Pulp and Paper Canada

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Stayin’ alive

July 1, 2006  By Pulp & Paper Canada

Anya Orzechowska

“We’re not here to compete; we’re here to learn to survive,” was the rather concise but well put summary of the reason one of the dinner guests at my table gave for his presence at the PacWest Confere…

“We’re not here to compete; we’re here to learn to survive,” was the rather concise but well put summary of the reason one of the dinner guests at my table gave for his presence at the PacWest Conference in Jasper, AB, in May. Ben Goodier, process engineer (power and recovery) at Howe Sound, accompanied some of his colleagues from the Port Mellon mill to the conference to make the most of this opportunity. Combined with the usual bonhomie and networking that always makes up this conference, the theme itself (“The Energy Challenge – from Threat to Opportunity”) was quite a drawing card for an industry that has been hard hit with escalating prices. It’s good to see that some of the mills in the West are realizing the benefits of attending conferences since the payback, in direct or indirect savings from knowledge shared, can easily exceeds cost. See page 22 for a report of the event.

Another popular conference is the Pacific Coast Branch which took place in Parksville, BC, during April. This energetic group celebrated its 60th anniversary and included technical presentations and a banquet with a birthday cake. Chris Hammar, the Pacific Coast Branch Chair, describes the event on page 15.


Recycling and deinking are frequent topics in our industry but leave it to Roger Gaudreault and Guillaume Bouvier (general manager and director, respectively, at the R&D centre of Cascades Canada Inc.) to give a more precise breakdown of the current situation (see page 12). With the situation in a flux because of changing habits, the effect on paper has been marked. The increased level of fluorescence and the increased level of shredded raw material have affected the process and therefore the costs involved, but have not yet been fully recognized in the recycled pulp industry.

We admit it: we do it, too.

I mean outsourcing, of course. Outsourcing (or contracting out) is often defined as the delegation of non-core operations to a subcontractor who specializes in that particular area of business. In a magazine such as Pulp & Paper Canada, which is read by highly trained and well-educated people in the industry, the importance of presenting information that is both accurate and state-of-the-art is critical and no one magazine can possibly have the staff to be expert in so many different fields. One of the most important parts of our work is the organization of material through negotiations with professionals throughout Canada and, occasionally, abroad.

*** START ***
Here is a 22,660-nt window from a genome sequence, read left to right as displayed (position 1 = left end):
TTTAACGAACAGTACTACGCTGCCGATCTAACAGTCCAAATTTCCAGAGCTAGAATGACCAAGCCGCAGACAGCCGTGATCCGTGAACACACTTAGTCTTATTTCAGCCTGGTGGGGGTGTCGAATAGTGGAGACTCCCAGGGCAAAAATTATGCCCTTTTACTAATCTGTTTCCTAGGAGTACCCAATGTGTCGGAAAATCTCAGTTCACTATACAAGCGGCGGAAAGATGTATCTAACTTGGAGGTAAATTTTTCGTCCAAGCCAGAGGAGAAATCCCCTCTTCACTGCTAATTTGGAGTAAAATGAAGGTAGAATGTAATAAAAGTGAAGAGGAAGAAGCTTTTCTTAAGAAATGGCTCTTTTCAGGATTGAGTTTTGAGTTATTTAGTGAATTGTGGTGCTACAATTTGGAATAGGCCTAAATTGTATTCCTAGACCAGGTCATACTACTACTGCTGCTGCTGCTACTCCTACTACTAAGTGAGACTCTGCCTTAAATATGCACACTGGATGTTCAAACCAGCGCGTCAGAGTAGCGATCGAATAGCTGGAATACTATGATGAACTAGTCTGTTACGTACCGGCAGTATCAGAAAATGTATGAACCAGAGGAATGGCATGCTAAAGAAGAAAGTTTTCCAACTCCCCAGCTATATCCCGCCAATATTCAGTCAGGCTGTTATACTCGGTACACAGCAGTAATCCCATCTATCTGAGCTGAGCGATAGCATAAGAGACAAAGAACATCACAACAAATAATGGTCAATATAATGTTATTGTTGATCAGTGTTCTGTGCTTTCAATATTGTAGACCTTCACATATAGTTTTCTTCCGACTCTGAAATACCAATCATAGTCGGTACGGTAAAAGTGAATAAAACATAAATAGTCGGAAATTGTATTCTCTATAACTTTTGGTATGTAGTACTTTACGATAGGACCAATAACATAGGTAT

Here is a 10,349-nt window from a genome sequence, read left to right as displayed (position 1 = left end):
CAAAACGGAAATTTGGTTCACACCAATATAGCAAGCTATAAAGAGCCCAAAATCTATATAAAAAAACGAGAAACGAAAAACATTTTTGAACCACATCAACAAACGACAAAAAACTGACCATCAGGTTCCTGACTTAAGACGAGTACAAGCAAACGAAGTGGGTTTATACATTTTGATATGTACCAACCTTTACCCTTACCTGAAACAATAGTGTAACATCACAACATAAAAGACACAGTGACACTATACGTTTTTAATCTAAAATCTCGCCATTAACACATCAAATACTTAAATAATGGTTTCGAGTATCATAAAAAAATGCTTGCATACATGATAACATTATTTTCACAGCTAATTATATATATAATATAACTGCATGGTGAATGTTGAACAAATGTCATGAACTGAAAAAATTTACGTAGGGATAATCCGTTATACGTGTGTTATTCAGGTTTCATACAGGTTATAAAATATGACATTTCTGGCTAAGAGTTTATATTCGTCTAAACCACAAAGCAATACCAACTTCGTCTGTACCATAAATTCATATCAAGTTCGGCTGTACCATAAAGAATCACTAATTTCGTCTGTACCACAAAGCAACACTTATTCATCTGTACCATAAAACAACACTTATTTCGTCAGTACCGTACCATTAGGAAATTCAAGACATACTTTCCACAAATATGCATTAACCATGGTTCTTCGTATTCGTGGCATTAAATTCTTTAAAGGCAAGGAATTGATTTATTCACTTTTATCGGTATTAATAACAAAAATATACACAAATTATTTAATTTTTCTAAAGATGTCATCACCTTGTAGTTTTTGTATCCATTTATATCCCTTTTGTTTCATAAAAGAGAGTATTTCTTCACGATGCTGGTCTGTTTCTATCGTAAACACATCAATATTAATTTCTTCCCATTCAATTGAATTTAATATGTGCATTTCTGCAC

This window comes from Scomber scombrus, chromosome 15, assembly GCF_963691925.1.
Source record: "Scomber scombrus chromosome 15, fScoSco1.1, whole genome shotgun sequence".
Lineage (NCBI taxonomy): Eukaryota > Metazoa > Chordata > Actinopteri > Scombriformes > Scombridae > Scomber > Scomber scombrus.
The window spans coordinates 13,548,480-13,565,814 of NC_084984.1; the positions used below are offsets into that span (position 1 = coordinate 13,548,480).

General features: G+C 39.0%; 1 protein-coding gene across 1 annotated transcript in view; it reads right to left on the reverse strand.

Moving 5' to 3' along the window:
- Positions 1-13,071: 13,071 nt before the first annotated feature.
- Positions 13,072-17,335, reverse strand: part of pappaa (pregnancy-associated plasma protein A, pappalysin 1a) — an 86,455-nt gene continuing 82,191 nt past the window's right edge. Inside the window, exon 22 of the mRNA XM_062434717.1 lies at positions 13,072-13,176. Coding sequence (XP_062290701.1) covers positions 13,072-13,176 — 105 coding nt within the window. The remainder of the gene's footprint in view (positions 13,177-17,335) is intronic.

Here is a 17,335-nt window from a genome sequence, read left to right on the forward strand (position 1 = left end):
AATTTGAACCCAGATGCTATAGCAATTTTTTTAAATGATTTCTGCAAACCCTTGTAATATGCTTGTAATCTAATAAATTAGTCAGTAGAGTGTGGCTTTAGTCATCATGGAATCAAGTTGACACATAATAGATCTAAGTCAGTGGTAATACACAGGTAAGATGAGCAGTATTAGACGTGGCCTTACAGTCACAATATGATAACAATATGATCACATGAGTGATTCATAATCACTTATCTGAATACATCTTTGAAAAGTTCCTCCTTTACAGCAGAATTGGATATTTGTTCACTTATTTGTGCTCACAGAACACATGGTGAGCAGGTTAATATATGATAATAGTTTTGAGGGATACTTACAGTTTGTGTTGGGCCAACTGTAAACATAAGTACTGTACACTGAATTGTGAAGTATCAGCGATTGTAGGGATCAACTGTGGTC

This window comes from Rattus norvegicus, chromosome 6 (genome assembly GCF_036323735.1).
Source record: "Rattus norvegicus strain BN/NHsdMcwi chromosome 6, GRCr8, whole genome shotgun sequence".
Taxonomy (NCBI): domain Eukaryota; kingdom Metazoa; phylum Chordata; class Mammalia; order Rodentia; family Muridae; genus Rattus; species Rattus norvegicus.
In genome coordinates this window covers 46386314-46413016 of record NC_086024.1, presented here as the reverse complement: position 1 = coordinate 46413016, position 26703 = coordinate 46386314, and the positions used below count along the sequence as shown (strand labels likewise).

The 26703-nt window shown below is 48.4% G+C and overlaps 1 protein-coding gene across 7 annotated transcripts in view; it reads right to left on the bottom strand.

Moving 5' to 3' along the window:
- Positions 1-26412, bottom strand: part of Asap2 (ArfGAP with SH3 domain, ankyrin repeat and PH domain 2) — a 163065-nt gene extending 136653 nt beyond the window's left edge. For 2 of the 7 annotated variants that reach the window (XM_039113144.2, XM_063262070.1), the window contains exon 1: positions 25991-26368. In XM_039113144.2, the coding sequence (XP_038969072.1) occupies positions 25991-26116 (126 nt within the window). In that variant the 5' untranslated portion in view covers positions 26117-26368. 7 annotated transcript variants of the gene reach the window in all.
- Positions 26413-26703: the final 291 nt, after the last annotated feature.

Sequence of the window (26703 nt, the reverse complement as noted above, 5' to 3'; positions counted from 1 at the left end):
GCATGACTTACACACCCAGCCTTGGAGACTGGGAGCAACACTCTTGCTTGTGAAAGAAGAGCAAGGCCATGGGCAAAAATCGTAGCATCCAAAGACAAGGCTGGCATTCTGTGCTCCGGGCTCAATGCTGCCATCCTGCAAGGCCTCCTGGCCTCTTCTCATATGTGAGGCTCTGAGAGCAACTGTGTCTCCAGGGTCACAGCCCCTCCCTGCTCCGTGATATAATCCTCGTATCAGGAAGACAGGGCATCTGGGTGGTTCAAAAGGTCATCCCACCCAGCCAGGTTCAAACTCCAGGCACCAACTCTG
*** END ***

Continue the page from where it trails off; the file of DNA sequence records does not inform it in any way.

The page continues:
Perry Greenbaum, our contributing editor, covers this contentious subject on page 30.

While we on staff still have the opportunity to gather information and write feature articles, the articles that are outsourced to qualified and talented writers increase the scope of our coverage and allows us to fulfill our mission statement.

Mission statement?

Yes, at the bottom of the first page of the table of contents (page five in this issue), we have summed up our organizational vision, a slightly revised version of what had been there in previous years.

We invite you to read it.

With the increase in percentage of solids in the liquors, rapid corrosion is an increasing problem in both carbon steel and stainless steel. Dr. Angela Wensley, who has worked in this field for almost 30 years, starting with MacMillan Bloedel Research, takes the subject in hand and discusses the possible causes, along with measures that can be applied. Dr. Wensely’s work, now for her own company (Angela Wensley Engineering), has grown to cover not only North America but other continents as well. When reaching her by email, one never knows for certain from where the answer will come. Fortunately, Dr. Wensley found the time to help those involved in the maintenance of evaporators recognize and identify potential problem areas before they become too costly to handle. Learn more about it yourself, starting on page 16.

Just as this issue was going to press, came the announcement of the re-opening of the mill in Nackawic, NB, through the co-operation of the Aditya Birla Group of India and Tembec. Despite the fact that I heard about this great news while travelling in Europe, it was an occasion not to be missed and arrangements were immediately made so that I could attend the official ceremony. It was quite a joyous occasion, embodying the hopes of the community and the industry in its landmark possibilities.

While we have included some information in our Industry News, a more detailed article will appear in our September issue.

Let’s hope it has a positive ripple effect throughout the industry.


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